The Daphni Monastery houses the best preserved complex of mosaics from the early Comnenan period (ca. 1100) when the austere and hieratic manner typical for the Macedonian epoch and represented by the awesome Christ Pantocrator image inside the dome, was metamorphosing into a more intimate and delicate style, of which The Angel before St Joachim — with its pastoral backdrop, harmonious gestures and pensive lyricism — is considered a superb example.
The 9th- and 10th-century mosaics of the Hagia Sophia in Constantinople are truly classical Byzantine artworks. The north and south tympana beneath the dome was decorated with figures of prophets, saints and patriarchs. Above the principal door from the narthex we can see an Emperor kneeling before Christ (late 9th or early 10th century). Above the door from the southwest vestibule to the narthex another mosaic shows the Theotokos with Justinian and Constantine. Justinian I is offering the model of the church to Mary while Constantine is holding a model of the city in his hand. Both emperors are beardless – this is an example for conscious archaization as contemporary Byzantine rulers were bearded. A mosaic panel on the gallery shows Christ with Constantine Monomachos and Empress Zoe (1042–1055). The emperor gives a bulging money sack to Christ as a donation for the church.
The dome of the Hagia Sophia Church in Thessaloniki is decorated with an Ascension mosaic (c. 885). The composition resembles the great baptistries in Ravenna, with apostles standing between palms and Christ in the middle. The scheme is somewhat unusual as the standard post-Iconoclastic formula for domes contained only the image of the Pantokrator.
There are very few existing mosaics from the Komnenian period but this paucity must be due to accidents of survival and gives a misleading impression. The only surviving 12th-century mosaic work in Constantinople is a panel in Hagia Sophia depicting Emperor John II and Empress Eirene with the Theotokos (1122–34). The empress with her long braided hair and rosy cheeks is especially capturing. It must be a lifelike portrayal because Eirene was really a redhead as her original Hungarian name, Piroska shows. The adjacent portrait of Emperor Alexios I Komnenos on a pier (from 1122) is similarly personal. The imperial mausoleum of the Komnenos dynasty, the Pantokrator Monastery was certainly decorated with great mosaics but these were later destroyed. The lack of Komnenian mosaics outside the capital is even more apparent. There is only a "Communion of the Apostles" in the apse of the cathedral of Serres.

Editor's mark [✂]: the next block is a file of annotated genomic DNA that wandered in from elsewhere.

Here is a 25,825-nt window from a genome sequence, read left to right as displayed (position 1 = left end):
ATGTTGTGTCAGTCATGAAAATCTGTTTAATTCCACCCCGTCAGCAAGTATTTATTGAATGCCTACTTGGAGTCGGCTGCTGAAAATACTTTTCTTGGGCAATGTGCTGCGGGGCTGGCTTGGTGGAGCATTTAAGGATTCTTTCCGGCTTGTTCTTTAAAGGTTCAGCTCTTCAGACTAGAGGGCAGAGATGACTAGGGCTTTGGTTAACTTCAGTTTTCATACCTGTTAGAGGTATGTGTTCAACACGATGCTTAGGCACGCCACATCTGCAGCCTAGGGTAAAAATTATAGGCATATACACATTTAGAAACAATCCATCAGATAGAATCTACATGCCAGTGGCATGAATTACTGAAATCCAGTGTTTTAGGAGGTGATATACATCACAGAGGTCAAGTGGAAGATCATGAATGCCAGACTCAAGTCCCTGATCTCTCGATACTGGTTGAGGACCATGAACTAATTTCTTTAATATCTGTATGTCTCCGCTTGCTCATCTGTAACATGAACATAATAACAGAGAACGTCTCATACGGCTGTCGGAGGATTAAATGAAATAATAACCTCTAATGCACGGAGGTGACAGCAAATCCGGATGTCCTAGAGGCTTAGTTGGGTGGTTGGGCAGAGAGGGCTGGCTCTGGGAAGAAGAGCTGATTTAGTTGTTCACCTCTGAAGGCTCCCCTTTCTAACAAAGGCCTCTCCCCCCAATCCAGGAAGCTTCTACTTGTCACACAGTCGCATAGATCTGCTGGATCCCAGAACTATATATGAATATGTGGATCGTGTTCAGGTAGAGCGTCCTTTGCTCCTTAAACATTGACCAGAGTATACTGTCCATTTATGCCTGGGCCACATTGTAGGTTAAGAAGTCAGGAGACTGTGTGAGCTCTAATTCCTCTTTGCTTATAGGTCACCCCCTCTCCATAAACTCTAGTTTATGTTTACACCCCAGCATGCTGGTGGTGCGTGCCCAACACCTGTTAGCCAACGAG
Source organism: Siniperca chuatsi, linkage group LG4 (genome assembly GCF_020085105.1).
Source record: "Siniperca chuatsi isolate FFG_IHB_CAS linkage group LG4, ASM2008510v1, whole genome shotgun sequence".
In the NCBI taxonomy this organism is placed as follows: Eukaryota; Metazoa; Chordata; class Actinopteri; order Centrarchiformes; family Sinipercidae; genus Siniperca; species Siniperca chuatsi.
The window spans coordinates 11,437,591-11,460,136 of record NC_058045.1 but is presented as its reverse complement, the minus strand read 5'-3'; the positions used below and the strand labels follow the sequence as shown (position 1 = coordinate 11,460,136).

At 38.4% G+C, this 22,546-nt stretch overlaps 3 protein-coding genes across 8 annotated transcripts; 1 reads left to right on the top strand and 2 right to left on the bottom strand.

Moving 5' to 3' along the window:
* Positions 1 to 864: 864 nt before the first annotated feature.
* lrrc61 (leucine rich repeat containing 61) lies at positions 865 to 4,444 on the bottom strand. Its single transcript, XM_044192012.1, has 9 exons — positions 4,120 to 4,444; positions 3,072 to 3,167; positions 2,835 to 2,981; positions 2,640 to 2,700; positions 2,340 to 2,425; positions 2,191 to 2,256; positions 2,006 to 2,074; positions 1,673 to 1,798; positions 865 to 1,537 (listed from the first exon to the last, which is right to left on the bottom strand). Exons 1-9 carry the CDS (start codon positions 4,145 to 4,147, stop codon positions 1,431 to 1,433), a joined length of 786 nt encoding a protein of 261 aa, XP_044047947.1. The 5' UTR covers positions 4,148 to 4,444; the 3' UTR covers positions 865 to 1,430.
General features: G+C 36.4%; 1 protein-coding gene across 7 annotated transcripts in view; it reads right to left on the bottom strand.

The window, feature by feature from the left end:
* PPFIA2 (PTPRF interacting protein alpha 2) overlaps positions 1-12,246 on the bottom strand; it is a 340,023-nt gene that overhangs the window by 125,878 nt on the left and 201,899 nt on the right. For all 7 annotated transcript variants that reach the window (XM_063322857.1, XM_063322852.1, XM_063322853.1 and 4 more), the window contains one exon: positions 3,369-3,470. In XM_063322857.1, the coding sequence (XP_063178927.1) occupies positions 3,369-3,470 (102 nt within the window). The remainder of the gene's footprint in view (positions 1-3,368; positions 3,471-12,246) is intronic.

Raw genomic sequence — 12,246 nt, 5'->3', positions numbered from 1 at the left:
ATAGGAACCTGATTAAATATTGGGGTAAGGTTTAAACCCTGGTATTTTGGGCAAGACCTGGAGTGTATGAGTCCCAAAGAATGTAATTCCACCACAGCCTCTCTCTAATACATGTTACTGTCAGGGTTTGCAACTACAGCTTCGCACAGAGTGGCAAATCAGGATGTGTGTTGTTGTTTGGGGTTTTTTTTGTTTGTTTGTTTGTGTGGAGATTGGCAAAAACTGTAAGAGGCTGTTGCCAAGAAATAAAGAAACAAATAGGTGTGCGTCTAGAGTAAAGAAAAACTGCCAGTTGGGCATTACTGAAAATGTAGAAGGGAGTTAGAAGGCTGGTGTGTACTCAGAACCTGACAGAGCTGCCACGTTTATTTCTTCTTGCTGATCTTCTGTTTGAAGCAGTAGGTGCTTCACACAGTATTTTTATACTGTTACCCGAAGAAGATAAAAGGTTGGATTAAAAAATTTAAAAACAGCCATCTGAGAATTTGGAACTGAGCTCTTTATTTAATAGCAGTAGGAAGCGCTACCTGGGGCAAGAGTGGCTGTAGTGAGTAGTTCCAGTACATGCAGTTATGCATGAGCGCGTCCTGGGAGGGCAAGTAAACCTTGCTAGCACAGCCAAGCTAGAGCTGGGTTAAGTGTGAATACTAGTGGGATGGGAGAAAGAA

A striking technical innovation of the Komnenian period was the production of very precious, miniature mosaic icons. In these icons the small tesserae (with sides of 1 mm or less) were set on wax or resin on a wooden panel. These products of extraordinary craftmanship were intended for private devotion. The Louvre Transfiguration is a very fine example from the late 12th century. The miniature mosaic of Christ in the Museo Nazionale at Florence illustrates the more gentle, humanistic conception of Christ which appeared in the 12th century.
The sack of Constantinople in 1204 caused the decline of mosaic art for the next five decades. After the reconquest of the city by Michael VIII Palaiologos in 1261 the Hagia Sophia was restored and a beautiful new Deesis was made on the south gallery. This huge mosaic panel with figures two and a half times lifesize is really overwhelming due to its grand scale and superlative craftsmanship. The Hagia Sophia Deesis is probably the most famous Byzantine mosaic in Constantinople.
The Pammakaristos Monastery was restored by Michael Glabas, an imperial official, in the late 13th century. Only the mosaic decoration of the small burial chapel (parekklesion) of Glabas survived. This domed chapel was built by his widow, Martha around 1304–08. In the miniature dome the traditional Pantokrator can be seen with twelve prophets beneath. Unusually the apse is decorated with a Deesis, probably due to the funerary function of the chapel.